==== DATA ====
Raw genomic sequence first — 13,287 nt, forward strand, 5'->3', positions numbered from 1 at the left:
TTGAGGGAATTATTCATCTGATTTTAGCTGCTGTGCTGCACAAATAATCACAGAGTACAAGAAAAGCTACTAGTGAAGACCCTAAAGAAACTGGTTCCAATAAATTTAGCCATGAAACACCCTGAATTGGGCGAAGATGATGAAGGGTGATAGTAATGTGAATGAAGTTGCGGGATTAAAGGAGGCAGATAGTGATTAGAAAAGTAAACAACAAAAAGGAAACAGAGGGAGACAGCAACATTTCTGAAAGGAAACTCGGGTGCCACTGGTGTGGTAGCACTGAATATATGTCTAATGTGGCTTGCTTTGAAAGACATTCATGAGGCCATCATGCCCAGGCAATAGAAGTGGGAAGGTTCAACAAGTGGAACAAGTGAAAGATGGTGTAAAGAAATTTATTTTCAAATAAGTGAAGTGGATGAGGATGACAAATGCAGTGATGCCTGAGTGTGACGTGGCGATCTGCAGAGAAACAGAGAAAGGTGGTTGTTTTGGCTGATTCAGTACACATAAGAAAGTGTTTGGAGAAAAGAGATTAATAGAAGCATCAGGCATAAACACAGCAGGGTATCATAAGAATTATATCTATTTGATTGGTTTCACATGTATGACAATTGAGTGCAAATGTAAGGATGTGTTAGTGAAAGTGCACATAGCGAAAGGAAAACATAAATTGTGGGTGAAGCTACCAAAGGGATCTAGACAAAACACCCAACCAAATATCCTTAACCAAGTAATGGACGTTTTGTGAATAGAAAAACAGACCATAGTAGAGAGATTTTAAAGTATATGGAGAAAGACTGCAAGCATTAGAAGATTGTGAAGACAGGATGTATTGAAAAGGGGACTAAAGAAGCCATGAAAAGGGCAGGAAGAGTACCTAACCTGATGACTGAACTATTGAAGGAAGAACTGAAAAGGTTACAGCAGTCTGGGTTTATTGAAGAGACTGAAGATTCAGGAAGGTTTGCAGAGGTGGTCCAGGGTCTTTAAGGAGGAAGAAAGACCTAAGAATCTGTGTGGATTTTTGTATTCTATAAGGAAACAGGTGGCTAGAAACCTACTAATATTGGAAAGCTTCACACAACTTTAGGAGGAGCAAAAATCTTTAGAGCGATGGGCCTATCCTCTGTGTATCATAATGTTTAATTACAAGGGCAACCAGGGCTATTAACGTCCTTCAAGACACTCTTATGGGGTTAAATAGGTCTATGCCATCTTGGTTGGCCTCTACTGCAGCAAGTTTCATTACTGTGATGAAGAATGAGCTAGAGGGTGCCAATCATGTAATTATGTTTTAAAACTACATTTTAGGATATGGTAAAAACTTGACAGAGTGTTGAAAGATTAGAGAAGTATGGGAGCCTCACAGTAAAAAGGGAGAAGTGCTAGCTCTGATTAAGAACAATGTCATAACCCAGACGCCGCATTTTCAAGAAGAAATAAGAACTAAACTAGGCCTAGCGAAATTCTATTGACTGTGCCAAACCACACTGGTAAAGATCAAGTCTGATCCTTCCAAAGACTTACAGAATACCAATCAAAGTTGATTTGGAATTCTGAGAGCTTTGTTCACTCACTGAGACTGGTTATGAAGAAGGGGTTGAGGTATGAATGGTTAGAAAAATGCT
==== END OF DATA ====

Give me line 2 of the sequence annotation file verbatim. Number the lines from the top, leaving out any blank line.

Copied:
TTGAGGGAATTATTCATCTGATTTTAGCTGCTGTGCTGCACAAATAATCACAGAGTACAAGAAAAGCTACTAGTGAAGACCCTAAAGAAACTGGTTCCAATAAATTTAGCCATGAAACACCCTGAATTGGGCGAAGATGATGAAGGGTGATAGTAATGTGAATGAAGTTGCGGGATTAAAGGAGGCAGATAGTGATTAGAAAAGTAAACAACAAAAAGGAAACAGAGGGAGACAGCAACATTTCTGAAAGGAAACTCGGGTGCCACTGGTGTGGTAGCACTGAATATATGTCTAATGTGGCTTGCTTTGAAAGACATTCATGAGGCCATCATGCCCAGGCAATAGAAGTGGGAAGGTTCAACAAGTGGAACAAGTGAAAGATGGTGTAAAGAAATTTATTTTCAAATAAGTGAAGTGGATGAGGATGACAAATGCAGTGATGCCTGAGTGTGACGTGGCGATCTGCAGAGAAACAGAGAAAGGTGGTTGTTTTGGCTGATTCAGTACACATAAGAAAGTGTTTGGAGAAAAGAGATTAATAGAAGCATCAGGCATAAACACAGCAGGGTATCATAAGAATTATATCTATTTGATTGGTTTCACATGTATGACAATTGAGTGCAAATGTAAGGATGTGTTAGTGAAAGTGCACATAGCGAAAGGAAAACATAAATTGTGGGTGAAGCTACCAAAGGGATCTAGACAAAACACCCAACCAAATATCCTTAACCAAGTAATGGACGTTTTGTGAATAGAAAAACAGACCATAGTAGAGAGATTTTAAAGTATATGGAGAAAGACTGCAAGCATTAGAAGATTGTGAAGACAGGATGTATTGAAAAGGGGACTAAAGAAGCCATGAAAAGGGCAGGAAGAGTACCTAACCTGATGACTGAACTATTGAAGGAAGAACTGAAAAGGTTACAGCAGTCTGGGTTTATTGAAGAGACTGAAGATTCAGGAAGGTTTGCAGAGGTGGTCCAGGGTCTTTAAGGAGGAAGAAAGACCTAAGAATCTGTGTGGATTTTTGTATTCTATAAGGAAACAGGTGGCTAGAAACCTACTAATATTGGAAAGCTTCACACAACTTTAGGAGGAGCAAAAATCTTTAGAGCGATGGGCCTATCCTCTGTGTATCATAATGTTTAATTACAAGGGCAACCAGGGCTATTAACGTCCTTCAAGACACTCTTATGGGGTTAAATAGGTCTATGCCATCTTGGTTGGCCTCTACTGCAGCAAGTTTCATTACTGTGATGAAGAATGAGCTAGAGGGTGCCAATCATGTAATTATGTTTTAAAACTACATTTTAGGATATGGTAAAAACTTGACAGAGTGTTGAAAGATTAGAGAAGTATGGGAGCCTCACAGTAAAAAGGGAGAAGTGCTAGCTCTGATTAAGAACAATGTCATAACCCAGACGCCGCATTTTCAAGAAGAAATAAGAACTAAACTAGGCCTAGCGAAATTCTATTGACTGTGCCAAACCACACTGGTAAAGATCAAGTCTGATCCTTCCAAAGACTTACAGAATACCAATCAAAGTTGATTTGGAATTCTGAGAGCTTTGTTCACTCACTGAGACTGGTTATGAAGAAGGGGTTGAGGTATGAATGGTTAGAAAAATGCT